Interesting that all the propaganda, from royal speeches to media commentary, stress the Queen’s and new King’s “service to the nation”. Isn’t that a reversal of the reality – that we, HM’s subjects, serve the monarchy? I bet there are quite a few Brits – even Scots – who would be willing to exchange their existing circumstances of costly housing, wage slavery, and insecurity, for service to the nation with palatial free housing, a “job” for life, and remuneration in the tens of millions.

  • glenn_nl

    A fine article.

    I love how Starmer effectively says, of course we respect the right to protest! Just so long as nobody actually does it.

    Fortunately, I was thousands of miles away when Saint Diana died, according to all accounts the mass outpouring of insanity in the UK was unbelievable. Concerning this latest bout, an American friend said, “The British go on about having a stiff upper lip, ‘Keep calm and carry on’ and all of that – it’s all bullshit! You’re nothing but a bunch of hysterics!”

  • ET

    I see that the UK government is not above using the occasion in a form of protest of its own. I see that a Chinese delegation has been refused permission by Commons authorities to attend the lying in state after an intervention by the speaker. A House of Commons spokesman said “we do not comment on security matters” when queried. How it this in any way a security matter?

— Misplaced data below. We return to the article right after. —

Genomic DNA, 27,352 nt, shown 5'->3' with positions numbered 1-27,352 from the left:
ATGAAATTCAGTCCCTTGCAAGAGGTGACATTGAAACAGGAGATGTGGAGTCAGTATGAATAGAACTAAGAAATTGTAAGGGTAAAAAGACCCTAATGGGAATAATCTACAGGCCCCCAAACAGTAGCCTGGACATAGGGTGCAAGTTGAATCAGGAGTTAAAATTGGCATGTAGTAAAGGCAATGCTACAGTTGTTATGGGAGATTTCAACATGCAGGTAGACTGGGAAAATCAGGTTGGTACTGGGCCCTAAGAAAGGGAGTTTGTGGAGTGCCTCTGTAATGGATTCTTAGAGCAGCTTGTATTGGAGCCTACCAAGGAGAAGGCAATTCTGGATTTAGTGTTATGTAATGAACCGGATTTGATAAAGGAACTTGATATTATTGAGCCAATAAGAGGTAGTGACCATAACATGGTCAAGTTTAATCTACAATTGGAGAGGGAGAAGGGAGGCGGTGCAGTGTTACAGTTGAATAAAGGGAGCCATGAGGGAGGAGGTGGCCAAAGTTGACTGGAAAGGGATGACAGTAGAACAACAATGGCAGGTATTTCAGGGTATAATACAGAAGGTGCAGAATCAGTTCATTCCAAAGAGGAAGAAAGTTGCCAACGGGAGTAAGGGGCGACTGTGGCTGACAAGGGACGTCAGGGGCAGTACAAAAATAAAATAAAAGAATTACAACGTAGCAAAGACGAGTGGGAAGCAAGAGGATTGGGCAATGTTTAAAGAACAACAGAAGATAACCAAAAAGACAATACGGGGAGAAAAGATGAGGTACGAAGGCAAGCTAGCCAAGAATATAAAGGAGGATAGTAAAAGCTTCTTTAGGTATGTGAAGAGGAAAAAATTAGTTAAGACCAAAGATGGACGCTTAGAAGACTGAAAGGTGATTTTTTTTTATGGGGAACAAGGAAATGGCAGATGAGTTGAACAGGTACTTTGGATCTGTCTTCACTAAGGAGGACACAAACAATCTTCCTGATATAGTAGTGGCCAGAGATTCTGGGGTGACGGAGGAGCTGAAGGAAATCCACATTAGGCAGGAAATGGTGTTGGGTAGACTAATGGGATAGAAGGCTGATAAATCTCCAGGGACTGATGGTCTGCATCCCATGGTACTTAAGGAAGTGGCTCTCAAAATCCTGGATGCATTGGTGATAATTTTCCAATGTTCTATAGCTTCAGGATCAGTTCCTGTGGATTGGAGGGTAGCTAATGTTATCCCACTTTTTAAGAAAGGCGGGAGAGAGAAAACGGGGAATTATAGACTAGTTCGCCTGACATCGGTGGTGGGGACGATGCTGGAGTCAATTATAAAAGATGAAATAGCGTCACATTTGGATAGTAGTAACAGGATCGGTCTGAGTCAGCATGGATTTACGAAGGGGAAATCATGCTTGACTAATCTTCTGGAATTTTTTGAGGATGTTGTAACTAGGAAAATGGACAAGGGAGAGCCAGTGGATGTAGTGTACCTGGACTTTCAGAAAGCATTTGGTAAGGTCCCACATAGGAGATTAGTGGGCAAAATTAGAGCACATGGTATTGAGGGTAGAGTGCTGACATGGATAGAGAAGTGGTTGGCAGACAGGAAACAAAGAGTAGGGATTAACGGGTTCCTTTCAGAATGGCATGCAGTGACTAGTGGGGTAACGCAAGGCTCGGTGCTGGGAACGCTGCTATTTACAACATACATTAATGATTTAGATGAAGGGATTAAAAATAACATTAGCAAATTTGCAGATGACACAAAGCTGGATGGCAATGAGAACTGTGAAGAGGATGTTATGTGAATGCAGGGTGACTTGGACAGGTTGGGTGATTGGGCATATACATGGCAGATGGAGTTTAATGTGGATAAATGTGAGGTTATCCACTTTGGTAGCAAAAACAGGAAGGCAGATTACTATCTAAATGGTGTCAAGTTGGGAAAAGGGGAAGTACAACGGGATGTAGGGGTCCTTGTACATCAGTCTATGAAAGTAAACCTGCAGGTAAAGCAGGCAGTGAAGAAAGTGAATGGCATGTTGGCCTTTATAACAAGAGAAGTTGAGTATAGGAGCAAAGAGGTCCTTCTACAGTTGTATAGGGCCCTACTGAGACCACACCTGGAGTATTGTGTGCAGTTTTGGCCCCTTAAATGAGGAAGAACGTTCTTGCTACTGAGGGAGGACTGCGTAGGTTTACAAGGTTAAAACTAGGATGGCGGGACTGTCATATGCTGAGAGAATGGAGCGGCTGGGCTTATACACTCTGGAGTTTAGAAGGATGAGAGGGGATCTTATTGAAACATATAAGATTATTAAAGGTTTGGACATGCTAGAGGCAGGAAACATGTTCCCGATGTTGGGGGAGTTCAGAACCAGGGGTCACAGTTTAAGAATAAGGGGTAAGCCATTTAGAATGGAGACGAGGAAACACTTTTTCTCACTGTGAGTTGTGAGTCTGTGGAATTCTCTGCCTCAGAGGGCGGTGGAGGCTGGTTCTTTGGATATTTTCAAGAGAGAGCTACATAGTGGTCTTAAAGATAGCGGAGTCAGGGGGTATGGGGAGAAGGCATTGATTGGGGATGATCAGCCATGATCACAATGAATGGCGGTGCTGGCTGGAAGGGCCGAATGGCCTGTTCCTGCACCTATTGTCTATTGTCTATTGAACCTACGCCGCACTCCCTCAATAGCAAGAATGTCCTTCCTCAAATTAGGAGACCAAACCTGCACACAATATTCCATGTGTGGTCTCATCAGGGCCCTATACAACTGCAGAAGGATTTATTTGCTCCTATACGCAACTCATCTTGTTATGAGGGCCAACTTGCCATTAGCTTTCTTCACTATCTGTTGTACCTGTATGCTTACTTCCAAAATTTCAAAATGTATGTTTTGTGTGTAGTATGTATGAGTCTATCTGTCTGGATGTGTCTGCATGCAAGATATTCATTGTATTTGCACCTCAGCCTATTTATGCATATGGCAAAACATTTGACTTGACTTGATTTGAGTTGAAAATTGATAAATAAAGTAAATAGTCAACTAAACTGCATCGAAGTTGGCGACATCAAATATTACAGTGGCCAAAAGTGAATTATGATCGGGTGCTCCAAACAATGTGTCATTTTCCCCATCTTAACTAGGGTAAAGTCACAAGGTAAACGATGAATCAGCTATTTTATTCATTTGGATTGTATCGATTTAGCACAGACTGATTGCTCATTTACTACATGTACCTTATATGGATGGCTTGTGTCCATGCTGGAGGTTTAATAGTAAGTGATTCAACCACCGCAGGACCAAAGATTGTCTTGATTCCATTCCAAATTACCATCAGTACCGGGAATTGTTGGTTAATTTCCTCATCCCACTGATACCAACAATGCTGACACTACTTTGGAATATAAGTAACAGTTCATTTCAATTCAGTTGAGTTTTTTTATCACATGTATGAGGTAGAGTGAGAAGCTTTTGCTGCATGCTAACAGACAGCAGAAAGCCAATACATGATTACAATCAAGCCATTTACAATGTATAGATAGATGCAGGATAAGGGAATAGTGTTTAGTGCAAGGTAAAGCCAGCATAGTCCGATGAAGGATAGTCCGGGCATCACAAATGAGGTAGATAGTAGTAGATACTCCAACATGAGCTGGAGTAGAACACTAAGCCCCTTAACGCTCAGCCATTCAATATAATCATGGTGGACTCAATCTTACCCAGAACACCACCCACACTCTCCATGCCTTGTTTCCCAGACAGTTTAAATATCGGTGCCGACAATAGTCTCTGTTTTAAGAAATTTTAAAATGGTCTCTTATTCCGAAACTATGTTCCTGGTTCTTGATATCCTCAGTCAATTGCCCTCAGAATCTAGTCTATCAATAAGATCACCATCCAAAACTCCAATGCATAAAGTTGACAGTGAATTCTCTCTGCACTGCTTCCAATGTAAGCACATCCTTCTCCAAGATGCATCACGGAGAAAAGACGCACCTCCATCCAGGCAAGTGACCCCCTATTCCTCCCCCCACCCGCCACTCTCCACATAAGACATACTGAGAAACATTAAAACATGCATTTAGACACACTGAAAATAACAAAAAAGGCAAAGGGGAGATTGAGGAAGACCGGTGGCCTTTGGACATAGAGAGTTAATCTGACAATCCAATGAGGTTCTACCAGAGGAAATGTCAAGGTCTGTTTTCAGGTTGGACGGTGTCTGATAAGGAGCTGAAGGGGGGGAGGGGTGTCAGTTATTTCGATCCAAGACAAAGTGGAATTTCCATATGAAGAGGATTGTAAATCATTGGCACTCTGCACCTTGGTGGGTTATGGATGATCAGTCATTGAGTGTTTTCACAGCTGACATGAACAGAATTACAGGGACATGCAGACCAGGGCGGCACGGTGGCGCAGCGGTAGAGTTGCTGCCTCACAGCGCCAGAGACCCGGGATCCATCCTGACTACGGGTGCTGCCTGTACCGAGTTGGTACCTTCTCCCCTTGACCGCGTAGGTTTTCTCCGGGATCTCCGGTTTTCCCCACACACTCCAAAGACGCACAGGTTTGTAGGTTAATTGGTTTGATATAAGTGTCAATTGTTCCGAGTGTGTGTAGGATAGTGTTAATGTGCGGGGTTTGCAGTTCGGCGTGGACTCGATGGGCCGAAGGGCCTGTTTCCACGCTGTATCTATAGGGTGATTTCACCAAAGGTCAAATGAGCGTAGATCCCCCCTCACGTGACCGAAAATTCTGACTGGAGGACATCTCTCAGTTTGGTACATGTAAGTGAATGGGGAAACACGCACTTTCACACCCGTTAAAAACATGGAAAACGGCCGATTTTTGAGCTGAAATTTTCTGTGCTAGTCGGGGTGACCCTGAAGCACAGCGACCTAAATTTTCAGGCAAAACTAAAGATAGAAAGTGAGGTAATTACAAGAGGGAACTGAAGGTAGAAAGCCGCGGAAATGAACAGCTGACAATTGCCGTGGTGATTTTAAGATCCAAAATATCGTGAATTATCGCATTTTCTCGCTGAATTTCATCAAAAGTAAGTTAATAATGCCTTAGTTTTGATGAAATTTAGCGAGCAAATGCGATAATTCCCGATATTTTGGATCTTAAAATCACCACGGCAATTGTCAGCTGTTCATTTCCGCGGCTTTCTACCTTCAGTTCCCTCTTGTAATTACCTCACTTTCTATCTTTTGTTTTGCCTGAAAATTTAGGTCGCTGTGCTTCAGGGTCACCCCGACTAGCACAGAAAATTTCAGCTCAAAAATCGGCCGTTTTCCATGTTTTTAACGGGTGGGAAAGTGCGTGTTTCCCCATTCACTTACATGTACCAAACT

Invitations to the queen’s state funeral have not been sent to Russia, Belarus or Myanmar, while Iran will only be represented at an ambassadorial level, it is understood.
    Russia and Belarus I can understand.

    • Dawg

      It’s a tit-for-tat retaliation, ET. In March, China imposed sanctions on 9 British people, which included travel bans prohibiting them from entering China, Hong Kong and Macau (and ostensibly Taiwan). The speakers of the HoC and HoL correspondingly barred Chinese officials from entering parliament. As the Queen’s coffin is lying in state in Westminster Hall, which is within the parliamentary estate, it’s just a reaffirmation of the same decision.

      The government of Myanmar isn’t recognised as it came to power in a military coup. Relations with Iran aren’t great at the moment either.

      • Jimmeh

        > The government of Myanmar isn’t recognised as it came to power in a military coup.

        That seems a bit arbitrary; the UK Government isn’t particularly consistent about that kind of thing. We recognized Pinochet’s Chile, and the government of Egypt is recognized, despite being the result of a violent coup against a duly-elected government.

        I suspect the reluctance to recognize the government of Burma might be because there is a lot of lingering sympathy for Aung Sang Suu Khi, who used to be regarded as some kind of saint (until she revealed her true colours – a racist bigot). Or it might be that the Burmese military government had the temerity to change the name of their country.